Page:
With the slurry valve in the closed position (FIGS. 1 and 3), the operator opens the valve by throwing a control-circuit switch 69 to "Open" position. In response, the control circuit energizes lead 79 to open the gate valve, and also energizes lead 66 to effect purging of the gate-to-seat clearance. More specifically, the control circuit energizes the air solenoid 75 via lead 79 (limit switch 83 now being closed), with the result that the solenoid admits air to line 73, thus actuating the cylinder 12 to drive the gate 13 rightward to the valve-open position. Simultaneously, the circuit energizes lead 66 to open the nitrogen solenoid 65 and admit nitrogen to the chambers 15 and 17, from which the nitrogen flows inward through the gate-to-seat clearances. When the gate 13 reaches the fully open position, limit switch 83 is opened, de-energizing the air solenoid 75 and the feedback line 87. In response, the control circuit de-energizes line 66, closing the purge valve. Limit switch 85 now is in its normally closed position. Closing of the gate valve is effected in analogous fashion.
A gate valve of the kind just described provides significant advantages, particularly in applications where the valve is exposed to highly abrasive particulates. One advantage of the valve is that in the fully open and closed positions there is 100% seat contact (seat 29), minimizing buildup on the valve seat 29 of particles from the slurry. Minimizing such buildup is essential where the particles are abrasive, because the slide action of the gate imbeds the particles in the sealing surfaces, causing galling and early valve failure. Another advantage is that the valve design eliminates the usual rectangular stuffing box containing a relatively large volume of packing sized to accommodate the rectangular gate. Another advantage is that the gate-to-seat clearance is purged with gas during the periods when 100% contact is not achieved--i.e., when the gate is in transit. This further reduces deposition and buildup of abrasive particulates on the sealing surfaces and also opposes deposition of particulates in the valve cavities. Still another advantage is that the clearance between the upper seat and the gate may be adjusted conveniently while the valve is in service. The use of a press-fitted lower seat 29 in combination with a support ring therefor is preferred over the use of a lower seat which is welded or otherwise affixed to the valve body, because welding tends to distort the seat.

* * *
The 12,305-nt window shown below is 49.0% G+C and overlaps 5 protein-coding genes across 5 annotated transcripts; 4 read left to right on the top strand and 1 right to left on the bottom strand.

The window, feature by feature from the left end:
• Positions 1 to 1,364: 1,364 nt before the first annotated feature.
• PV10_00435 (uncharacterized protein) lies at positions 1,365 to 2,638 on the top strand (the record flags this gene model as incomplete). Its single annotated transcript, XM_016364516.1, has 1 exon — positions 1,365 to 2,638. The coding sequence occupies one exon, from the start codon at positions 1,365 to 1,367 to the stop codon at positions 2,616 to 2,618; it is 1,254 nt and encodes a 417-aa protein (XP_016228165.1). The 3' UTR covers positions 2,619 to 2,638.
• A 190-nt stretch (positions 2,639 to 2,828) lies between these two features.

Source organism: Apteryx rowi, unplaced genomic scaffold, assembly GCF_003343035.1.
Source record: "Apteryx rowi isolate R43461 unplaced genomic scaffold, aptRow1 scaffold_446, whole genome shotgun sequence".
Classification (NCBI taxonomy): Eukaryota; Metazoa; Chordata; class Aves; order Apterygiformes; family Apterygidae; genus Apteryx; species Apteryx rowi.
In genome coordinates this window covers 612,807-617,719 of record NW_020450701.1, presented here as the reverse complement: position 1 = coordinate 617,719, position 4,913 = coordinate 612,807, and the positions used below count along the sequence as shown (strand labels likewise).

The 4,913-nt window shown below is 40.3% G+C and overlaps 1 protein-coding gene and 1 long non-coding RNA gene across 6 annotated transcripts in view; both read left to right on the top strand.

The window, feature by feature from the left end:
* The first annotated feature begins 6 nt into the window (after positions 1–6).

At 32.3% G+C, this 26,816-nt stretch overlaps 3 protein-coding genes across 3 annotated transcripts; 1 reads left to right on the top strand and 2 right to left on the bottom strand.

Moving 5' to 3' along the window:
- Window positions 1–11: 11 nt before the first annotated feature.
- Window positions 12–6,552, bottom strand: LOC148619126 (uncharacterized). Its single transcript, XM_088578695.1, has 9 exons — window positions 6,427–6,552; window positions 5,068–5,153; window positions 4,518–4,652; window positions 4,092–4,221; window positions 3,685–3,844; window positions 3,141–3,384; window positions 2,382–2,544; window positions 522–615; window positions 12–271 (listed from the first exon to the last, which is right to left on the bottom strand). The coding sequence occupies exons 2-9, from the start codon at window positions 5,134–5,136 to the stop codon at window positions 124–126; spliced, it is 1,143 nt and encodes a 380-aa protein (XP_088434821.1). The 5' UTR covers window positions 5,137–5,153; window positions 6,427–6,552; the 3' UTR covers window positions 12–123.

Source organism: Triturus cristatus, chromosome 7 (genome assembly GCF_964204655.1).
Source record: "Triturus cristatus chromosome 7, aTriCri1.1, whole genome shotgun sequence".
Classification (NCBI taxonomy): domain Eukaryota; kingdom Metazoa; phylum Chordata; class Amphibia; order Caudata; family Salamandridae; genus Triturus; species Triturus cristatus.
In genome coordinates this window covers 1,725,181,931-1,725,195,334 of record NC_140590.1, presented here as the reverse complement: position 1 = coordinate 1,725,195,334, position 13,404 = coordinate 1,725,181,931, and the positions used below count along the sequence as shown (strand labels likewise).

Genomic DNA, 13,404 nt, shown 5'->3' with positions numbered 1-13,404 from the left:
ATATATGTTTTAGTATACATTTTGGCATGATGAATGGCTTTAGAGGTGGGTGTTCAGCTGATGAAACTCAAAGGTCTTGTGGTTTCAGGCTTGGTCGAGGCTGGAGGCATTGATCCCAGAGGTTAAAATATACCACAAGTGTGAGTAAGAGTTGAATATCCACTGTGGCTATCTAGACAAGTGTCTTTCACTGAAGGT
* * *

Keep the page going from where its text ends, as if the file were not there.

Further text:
A valve assembly designed essentially as shown in the figures was installed in a system for conveying a coal-ash/anthracene-oil slurry at an operating temperature in the range of 550°-600° F. The valve performed very satisfactorily for about five months, at which time the system was shut down for reasons having nothing to do with the performance of the valve. During this period the valve was actuated 1600 times; the typical transit time for the valve gate was about three seconds. The pressure differential across the gate when closed was about 200 psig. The slurry flow rate through the valve typically was in the range of from 200 to 250 lb./min.